On page 1201, Huang et al. find that an antigen-presenting protein suffers from an identity crisis: it looks like MHC class I but behaves like MHC class II.
This molecule, MR1, is recognized by a subset of gut-roving T cells. When MR1 carries the right antigen, these T cells suppress gut inflammation, but the identity of that antigen is a mystery. Because MR1 is structurally similar to MHC class I molecules, which usually pick up proteasome-processed peptides in the ER, MR1 was thought to do the same.
This notion is now disproved by Huang et al., who show that MR1-expressing cells treated with proteasome inhibitors or lacking ER peptide–loading chaperones can still activate these T cells. Instead, they found, MR1 picked up its antigens in endosomes, where MHC class II molecules get theirs.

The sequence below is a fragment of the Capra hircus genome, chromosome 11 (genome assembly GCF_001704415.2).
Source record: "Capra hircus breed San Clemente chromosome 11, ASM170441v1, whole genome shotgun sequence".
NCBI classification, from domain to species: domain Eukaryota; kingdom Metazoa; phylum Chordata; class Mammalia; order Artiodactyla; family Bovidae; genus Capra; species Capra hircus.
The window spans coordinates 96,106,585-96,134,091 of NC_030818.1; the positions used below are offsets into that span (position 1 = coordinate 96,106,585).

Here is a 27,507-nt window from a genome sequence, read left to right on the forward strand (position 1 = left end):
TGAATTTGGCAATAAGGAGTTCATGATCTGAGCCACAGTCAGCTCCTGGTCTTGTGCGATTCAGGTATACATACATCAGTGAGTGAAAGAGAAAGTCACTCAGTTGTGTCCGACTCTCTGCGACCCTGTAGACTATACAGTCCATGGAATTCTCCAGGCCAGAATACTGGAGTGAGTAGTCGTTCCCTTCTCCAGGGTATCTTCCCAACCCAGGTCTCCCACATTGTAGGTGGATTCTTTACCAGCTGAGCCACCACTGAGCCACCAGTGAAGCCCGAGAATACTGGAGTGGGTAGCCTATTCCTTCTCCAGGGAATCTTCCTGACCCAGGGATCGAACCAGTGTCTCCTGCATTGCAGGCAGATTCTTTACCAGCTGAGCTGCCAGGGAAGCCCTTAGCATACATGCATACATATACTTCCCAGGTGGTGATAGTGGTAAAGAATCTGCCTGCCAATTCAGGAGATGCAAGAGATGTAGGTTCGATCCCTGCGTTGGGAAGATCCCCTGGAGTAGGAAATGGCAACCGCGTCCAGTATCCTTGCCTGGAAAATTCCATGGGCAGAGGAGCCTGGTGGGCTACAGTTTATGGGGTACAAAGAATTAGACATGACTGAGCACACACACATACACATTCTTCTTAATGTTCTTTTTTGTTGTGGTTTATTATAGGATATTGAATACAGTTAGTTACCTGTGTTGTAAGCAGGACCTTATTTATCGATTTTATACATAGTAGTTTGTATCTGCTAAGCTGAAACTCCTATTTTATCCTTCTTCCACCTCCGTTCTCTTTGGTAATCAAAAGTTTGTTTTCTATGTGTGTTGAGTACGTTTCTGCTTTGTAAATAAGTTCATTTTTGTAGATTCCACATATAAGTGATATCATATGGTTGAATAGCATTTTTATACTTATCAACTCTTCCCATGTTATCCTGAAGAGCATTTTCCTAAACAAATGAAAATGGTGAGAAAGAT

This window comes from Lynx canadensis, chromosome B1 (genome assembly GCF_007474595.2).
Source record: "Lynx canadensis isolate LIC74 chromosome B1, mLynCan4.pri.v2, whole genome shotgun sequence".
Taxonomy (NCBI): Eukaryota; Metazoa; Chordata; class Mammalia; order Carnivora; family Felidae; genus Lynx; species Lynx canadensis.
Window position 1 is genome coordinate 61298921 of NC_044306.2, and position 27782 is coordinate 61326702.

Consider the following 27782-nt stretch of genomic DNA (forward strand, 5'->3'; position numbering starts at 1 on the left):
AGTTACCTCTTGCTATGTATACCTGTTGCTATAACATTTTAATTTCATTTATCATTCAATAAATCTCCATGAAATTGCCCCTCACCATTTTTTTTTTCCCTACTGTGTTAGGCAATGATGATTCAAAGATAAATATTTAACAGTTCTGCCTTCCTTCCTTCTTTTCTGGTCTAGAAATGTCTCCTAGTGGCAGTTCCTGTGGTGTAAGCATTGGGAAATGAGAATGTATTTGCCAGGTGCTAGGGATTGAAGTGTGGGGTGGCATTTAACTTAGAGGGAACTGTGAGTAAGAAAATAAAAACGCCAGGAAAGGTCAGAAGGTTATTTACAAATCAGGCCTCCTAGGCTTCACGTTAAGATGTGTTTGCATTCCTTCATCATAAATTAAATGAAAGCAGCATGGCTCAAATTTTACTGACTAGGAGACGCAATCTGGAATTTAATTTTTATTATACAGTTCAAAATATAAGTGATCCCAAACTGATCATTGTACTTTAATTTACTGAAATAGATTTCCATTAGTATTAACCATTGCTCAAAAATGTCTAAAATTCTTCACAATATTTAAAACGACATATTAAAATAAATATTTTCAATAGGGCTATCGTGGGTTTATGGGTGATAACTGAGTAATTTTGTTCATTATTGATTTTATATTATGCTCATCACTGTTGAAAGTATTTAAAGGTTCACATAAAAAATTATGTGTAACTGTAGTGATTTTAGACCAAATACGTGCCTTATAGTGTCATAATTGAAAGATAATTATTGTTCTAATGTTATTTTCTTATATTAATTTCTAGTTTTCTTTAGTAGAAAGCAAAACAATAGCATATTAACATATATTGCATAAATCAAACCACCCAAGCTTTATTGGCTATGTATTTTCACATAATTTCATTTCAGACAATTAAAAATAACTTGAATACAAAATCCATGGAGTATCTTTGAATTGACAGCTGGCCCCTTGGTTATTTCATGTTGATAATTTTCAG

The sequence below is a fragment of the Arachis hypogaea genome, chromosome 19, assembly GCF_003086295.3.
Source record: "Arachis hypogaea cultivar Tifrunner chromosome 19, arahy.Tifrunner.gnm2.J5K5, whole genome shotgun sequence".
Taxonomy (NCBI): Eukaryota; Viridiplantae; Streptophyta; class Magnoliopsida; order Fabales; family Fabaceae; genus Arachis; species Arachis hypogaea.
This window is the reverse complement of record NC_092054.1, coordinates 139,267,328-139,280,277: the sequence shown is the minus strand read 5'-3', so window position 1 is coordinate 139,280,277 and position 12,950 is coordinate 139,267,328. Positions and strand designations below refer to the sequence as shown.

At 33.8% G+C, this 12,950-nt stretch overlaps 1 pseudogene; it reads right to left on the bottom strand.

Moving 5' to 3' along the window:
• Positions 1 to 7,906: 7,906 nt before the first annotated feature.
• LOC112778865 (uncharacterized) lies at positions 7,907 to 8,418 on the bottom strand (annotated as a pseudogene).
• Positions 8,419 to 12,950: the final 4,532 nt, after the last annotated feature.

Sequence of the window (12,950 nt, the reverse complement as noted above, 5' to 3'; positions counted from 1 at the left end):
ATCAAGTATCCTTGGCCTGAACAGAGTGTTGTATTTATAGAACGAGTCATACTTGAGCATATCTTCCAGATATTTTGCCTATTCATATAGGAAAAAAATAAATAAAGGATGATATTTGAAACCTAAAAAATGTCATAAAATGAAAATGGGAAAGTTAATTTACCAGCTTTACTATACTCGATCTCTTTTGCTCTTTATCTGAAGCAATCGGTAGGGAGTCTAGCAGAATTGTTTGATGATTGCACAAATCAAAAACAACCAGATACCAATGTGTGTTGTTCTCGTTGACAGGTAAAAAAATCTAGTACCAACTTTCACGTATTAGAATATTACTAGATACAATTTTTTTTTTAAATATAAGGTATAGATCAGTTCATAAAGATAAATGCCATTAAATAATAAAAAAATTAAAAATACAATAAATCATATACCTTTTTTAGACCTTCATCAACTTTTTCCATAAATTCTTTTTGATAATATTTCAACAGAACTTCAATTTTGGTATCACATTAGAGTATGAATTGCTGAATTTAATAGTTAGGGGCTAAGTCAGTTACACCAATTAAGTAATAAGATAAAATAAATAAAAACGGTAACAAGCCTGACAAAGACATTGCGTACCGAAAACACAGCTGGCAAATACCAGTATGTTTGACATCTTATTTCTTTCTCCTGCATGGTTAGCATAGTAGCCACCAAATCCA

MR1 bound to a chaperone called the invariant chain, which ferries MHC class II molecules from the ER into endosomes. There, it bound another chaperone, called DM, which loads them up with peptides. MR1-expressing cells that lacked the invariant chain were unable to activate gut T cells, whereas high levels of this protein increased their activation.
The immune-suppressing ability of MR1-activated T cells suggests that they might prevent the gut from attacking its helpful resident flora. The authors therefore speculate that the MR1 ligand might be derived from one or more of these residents.